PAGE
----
You don’t need to travel away from the sea for long before the hotels and flash apartments give way to rustic villages of heavy grey-brown stone, many of them perched high on hillsides, a legacy of the times when a settlement’s defensive position was more important than its access to cultivable land. The landscape is varied, with fields and vineyards squeezed between pine forests, orchards of oranges and olive groves. It’s especially attractive in autumn, when the hillsides turn a dappled green and auburn, and the hill villages appear to hover eerily above the early morning mists.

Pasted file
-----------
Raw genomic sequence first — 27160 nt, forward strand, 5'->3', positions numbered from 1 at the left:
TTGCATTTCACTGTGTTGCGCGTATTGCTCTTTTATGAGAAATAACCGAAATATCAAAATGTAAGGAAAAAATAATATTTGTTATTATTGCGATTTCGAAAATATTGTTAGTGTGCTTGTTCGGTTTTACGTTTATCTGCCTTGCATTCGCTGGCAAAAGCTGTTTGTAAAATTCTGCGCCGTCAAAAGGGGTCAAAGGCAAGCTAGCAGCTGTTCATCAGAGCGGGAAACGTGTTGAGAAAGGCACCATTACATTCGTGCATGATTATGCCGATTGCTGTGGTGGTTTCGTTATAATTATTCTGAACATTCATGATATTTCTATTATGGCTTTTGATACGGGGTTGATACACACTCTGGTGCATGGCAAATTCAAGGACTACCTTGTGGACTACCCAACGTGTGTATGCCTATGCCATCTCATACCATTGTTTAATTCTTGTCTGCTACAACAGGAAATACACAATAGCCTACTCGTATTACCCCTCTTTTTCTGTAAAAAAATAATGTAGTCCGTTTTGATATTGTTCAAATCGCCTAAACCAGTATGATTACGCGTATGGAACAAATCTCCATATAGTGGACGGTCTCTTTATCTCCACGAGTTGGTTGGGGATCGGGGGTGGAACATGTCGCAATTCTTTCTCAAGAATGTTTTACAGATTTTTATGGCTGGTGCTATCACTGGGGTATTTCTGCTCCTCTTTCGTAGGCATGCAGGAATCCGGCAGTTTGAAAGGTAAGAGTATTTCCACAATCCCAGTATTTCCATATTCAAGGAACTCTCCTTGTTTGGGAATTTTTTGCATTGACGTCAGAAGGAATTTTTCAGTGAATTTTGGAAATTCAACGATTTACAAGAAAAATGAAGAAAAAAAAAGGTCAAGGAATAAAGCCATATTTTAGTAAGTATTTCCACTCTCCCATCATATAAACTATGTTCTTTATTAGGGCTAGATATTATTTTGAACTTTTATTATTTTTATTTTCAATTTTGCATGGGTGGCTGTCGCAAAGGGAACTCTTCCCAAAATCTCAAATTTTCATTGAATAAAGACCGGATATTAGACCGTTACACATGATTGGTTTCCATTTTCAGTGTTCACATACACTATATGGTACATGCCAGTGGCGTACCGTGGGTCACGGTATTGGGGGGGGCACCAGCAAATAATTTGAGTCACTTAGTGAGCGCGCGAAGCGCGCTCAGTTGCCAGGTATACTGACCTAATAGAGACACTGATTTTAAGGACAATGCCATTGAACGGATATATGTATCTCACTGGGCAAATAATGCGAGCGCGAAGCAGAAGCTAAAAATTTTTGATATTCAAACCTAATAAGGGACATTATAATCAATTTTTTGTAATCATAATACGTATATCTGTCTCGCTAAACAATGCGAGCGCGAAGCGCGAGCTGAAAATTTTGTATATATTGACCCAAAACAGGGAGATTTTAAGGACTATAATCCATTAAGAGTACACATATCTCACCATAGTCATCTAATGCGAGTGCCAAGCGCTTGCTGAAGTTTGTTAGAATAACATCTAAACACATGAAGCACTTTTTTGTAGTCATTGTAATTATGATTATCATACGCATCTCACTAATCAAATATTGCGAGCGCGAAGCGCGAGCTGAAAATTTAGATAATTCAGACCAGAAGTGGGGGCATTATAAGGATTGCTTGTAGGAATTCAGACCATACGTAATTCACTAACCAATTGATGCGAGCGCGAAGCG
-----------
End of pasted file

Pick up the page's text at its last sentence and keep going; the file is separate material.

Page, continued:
Istria’s hilltop settlements owe their appearance to the region’s borderland status. Occupied since Neolithic times, they were fortified and refortified by successive generations, serving as strongholds on the shifting frontier between Venice and Hungary, or Christendom and the Ottoman Turks. They suffered serious depopulation in the last century, first as local Italians emigrated in the 1940s and 1950s, then as the rush for jobs on the coast began in the 1960s. Empty houses in these half-abandoned towns have been offered to painters, sculptors and musicians in an attempt to keep life going on the hilltops and stimulate tourism at the same time – hence the reinvention of Motovun and Grožnjan in particular as cultural centres.